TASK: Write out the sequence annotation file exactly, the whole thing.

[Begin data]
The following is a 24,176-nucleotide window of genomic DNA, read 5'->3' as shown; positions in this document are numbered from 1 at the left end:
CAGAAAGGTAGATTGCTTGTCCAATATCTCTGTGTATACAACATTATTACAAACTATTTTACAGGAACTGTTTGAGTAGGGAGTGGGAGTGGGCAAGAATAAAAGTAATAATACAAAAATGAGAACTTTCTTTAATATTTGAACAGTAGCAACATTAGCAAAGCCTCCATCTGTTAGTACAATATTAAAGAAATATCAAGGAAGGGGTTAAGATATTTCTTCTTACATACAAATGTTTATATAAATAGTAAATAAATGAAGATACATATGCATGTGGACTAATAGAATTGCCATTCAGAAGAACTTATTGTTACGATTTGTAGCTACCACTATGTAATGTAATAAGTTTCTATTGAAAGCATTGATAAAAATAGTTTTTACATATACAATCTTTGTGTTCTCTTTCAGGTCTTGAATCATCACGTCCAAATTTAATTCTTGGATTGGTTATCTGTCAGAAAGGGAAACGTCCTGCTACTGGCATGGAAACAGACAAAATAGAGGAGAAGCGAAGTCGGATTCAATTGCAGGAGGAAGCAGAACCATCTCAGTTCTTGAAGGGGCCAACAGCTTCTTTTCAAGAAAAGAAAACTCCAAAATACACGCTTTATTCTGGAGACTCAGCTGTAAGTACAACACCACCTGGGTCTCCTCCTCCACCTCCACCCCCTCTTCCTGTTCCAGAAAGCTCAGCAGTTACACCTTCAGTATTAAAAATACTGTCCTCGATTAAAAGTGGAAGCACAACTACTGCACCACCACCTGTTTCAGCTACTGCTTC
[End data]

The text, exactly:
The following is a 24,176-nucleotide window of genomic DNA, read 5'->3' as shown; positions in this document are numbered from 1 at the left end:
CAGAAAGGTAGATTGCTTGTCCAATATCTCTGTGTATACAACATTATTACAAACTATTTTACAGGAACTGTTTGAGTAGGGAGTGGGAGTGGGCAAGAATAAAAGTAATAATACAAAAATGAGAACTTTCTTTAATATTTGAACAGTAGCAACATTAGCAAAGCCTCCATCTGTTAGTACAATATTAAAGAAATATCAAGGAAGGGGTTAAGATATTTCTTCTTACATACAAATGTTTATATAAATAGTAAATAAATGAAGATACATATGCATGTGGACTAATAGAATTGCCATTCAGAAGAACTTATTGTTACGATTTGTAGCTACCACTATGTAATGTAATAAGTTTCTATTGAAAGCATTGATAAAAATAGTTTTTACATATACAATCTTTGTGTTCTCTTTCAGGTCTTGAATCATCACGTCCAAATTTAATTCTTGGATTGGTTATCTGTCAGAAAGGGAAACGTCCTGCTACTGGCATGGAAACAGACAAAATAGAGGAGAAGCGAAGTCGGATTCAATTGCAGGAGGAAGCAGAACCATCTCAGTTCTTGAAGGGGCCAACAGCTTCTTTTCAAGAAAAGAAAACTCCAAAATACACGCTTTATTCTGGAGACTCAGCTGTAAGTACAACACCACCTGGGTCTCCTCCTCCACCTCCACCCCCTCTTCCTGTTCCAGAAAGCTCAGCAGTTACACCTTCAGTATTAAAAATACTGTCCTCGATTAAAAGTGGAAGCACAACTACTGCACCACCACCTGTTTCAGCTACTGCTTC